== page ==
Les Misérables Movie Review
Kidzworld reviews the big musical film Les Misérables
By: Lynn Barker
Life in France in the mid-1800’s is pretty unpleasant for all except the really rich (yeah, what’s new, right?). In the famous musical “Les Misérables”, this angst is expressed in song. Now you can watch it all go down on the big screen with stars Anne Hathaway, Hugh Jackman and Amanda Seyfried.
The Price of Freedom
Peasant Jean Valjean (Hugh Jackman) is released from prison after 19 years for stealing bread for his family and for many escape attempts. Bitter, he steals silver from a holy man who tells the cops that he gave it to him. In return for his freedom, Valjean must make an honest man of himself. Later, Valjean still steals a coin and is reported. Now, he’s a wanted man again. In time, he becomes Monsieur Madeleine, a rich factory owner and town mayor. Javert (Russell Crowe) one of the guards at the prison determined to bring him in, recognizes Mayor “Madeleine” when he lifts a cart off a dying man. Valjean had that kind of strength.
Years earlier in Paris, a working class girl named Fantine (Anne Hathaway) is abandoned by her boyfriend. She has a daughter Cosette (later played by Amanda Seyfried) that she has to board with corrupt innkeepers (Helena Bonham Carter and Sacha Baron Cohen) who exploit her as forced labor. Fantine works at Mr. Madeleine’s factory but is fired when they discover she has a daughter and isn’t married. First she sells her hair and some of her teeth to pay for Cosette’s board but gradually has to become a streetwalker to make ends meet.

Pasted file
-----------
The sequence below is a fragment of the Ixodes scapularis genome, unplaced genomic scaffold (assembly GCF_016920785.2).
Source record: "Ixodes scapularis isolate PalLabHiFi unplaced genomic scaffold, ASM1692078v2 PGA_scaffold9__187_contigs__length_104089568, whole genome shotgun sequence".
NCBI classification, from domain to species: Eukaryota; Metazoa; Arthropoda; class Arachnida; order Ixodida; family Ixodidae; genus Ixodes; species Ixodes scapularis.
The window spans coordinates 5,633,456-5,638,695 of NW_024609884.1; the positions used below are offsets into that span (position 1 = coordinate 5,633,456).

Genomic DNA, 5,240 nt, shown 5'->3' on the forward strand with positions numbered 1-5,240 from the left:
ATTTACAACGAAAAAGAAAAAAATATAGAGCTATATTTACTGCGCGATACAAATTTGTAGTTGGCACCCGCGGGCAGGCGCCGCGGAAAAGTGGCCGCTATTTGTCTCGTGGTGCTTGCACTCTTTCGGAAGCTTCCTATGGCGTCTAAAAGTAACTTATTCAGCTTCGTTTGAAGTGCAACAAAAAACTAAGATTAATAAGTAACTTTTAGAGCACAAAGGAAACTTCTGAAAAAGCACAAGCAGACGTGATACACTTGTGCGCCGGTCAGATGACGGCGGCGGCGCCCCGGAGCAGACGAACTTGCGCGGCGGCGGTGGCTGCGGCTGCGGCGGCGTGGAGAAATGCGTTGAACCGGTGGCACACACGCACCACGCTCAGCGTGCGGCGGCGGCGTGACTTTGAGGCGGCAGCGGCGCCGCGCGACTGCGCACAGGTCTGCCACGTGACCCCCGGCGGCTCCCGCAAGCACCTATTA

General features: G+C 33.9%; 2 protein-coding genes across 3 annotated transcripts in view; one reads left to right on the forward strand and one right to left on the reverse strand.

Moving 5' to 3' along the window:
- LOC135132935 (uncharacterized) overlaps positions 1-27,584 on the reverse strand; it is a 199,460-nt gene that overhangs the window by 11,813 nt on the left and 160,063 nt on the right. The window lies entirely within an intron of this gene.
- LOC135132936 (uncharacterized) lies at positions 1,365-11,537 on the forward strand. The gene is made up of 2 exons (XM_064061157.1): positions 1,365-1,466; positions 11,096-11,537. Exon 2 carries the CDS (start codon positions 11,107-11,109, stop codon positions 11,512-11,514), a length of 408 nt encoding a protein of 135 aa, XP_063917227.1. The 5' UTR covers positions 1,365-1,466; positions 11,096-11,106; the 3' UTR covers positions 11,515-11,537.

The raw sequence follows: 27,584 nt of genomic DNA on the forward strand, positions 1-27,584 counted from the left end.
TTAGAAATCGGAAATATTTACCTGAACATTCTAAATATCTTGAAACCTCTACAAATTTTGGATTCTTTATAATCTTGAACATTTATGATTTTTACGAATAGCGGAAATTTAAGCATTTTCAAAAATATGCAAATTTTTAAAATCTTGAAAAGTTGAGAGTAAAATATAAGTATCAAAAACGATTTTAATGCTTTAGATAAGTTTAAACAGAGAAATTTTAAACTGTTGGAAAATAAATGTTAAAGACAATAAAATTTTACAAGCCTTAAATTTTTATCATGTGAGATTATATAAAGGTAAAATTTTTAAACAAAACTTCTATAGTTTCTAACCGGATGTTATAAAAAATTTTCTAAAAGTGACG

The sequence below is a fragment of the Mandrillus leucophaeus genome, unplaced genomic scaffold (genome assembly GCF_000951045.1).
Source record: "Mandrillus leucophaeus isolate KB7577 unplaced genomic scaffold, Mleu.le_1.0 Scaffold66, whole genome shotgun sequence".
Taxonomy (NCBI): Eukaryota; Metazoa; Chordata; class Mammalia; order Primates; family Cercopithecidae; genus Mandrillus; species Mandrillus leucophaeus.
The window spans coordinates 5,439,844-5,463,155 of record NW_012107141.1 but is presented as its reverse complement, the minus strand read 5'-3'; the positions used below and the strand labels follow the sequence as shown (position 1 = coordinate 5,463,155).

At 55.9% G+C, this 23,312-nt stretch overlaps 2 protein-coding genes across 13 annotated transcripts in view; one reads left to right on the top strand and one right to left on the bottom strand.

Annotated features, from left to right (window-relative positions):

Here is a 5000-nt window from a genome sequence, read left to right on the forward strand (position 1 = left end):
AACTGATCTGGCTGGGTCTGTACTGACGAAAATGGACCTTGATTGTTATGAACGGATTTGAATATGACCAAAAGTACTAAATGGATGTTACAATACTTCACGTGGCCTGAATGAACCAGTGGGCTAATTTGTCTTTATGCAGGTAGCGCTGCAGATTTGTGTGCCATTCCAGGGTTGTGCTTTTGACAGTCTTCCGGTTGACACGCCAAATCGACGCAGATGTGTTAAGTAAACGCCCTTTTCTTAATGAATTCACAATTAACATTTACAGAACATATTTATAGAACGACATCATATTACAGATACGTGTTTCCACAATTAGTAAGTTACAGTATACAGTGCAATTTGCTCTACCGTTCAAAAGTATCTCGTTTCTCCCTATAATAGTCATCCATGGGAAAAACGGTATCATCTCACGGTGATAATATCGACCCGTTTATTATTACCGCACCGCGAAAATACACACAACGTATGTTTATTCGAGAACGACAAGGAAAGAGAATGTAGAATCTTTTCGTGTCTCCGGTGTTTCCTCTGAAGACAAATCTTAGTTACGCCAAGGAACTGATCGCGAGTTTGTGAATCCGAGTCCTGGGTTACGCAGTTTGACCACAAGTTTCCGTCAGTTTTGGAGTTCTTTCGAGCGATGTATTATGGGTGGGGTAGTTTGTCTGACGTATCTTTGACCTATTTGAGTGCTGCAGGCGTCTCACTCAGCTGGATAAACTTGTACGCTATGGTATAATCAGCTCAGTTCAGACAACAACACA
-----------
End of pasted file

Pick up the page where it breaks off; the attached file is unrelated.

Valjean Steps In, the Hero
Feeling badly that Fantine was fired from his factory, he takes the now dying woman to a hospital and vows to find Cosette and bring her to her mom. A man is accused of being the wanted criminal Jean Valjean. The real Valjean does the right thing, going to court to admit he, not the innocent man is Valjean. Fantine dies before seeing her daughter again.
Valjean (Hugh) finds Fantine (Anne)
Fooling Javert again, Valjean, a free man, finds little Cosette and sees how she is abused by the innkeepers who pay more kindly attention to their daughter Eponine (Samantha Barks). Valjean has to “buy” Cosette from the evil innkeepers. All is peaceful but Javert is still after Valjean even after Cosette grows up.
Marius and Cosette
Marius (Eddie Redmayne) is one of the students who join the poor to rise up against the upper class French government. He spots pretty Cosette and falls hard! Meanwhile, the innkeepers’ daughter Eponine is poor and befriended by Marius. She loves him so she reluctantly helps him find Cosette’s address. He and Cosette then finally meet and declare their love for one another but, worried about Javert, Valjean wants to move with Cosette to England. Bummer for Marius!
Cosette (Amanda) and Marius (Eddie)
Marius fears Cosette has left town. His friends have formed a barricade and are ready to fight government troops and he joins them. We see that Javert is there as a spy. Eponine, wanting to be close to Marius, dresses as a man and takes a bullet for him! She dies in his arms after giving him a note from Cosette that she had been keeping from him. Realizing that Cosette really loves Marius, Valjean goes to the barricade to find him, finds Javert the spy and pretends to kill him while really letting him go free. Marius is shot and Valjean carries him, unconscious, to safety through the sewers.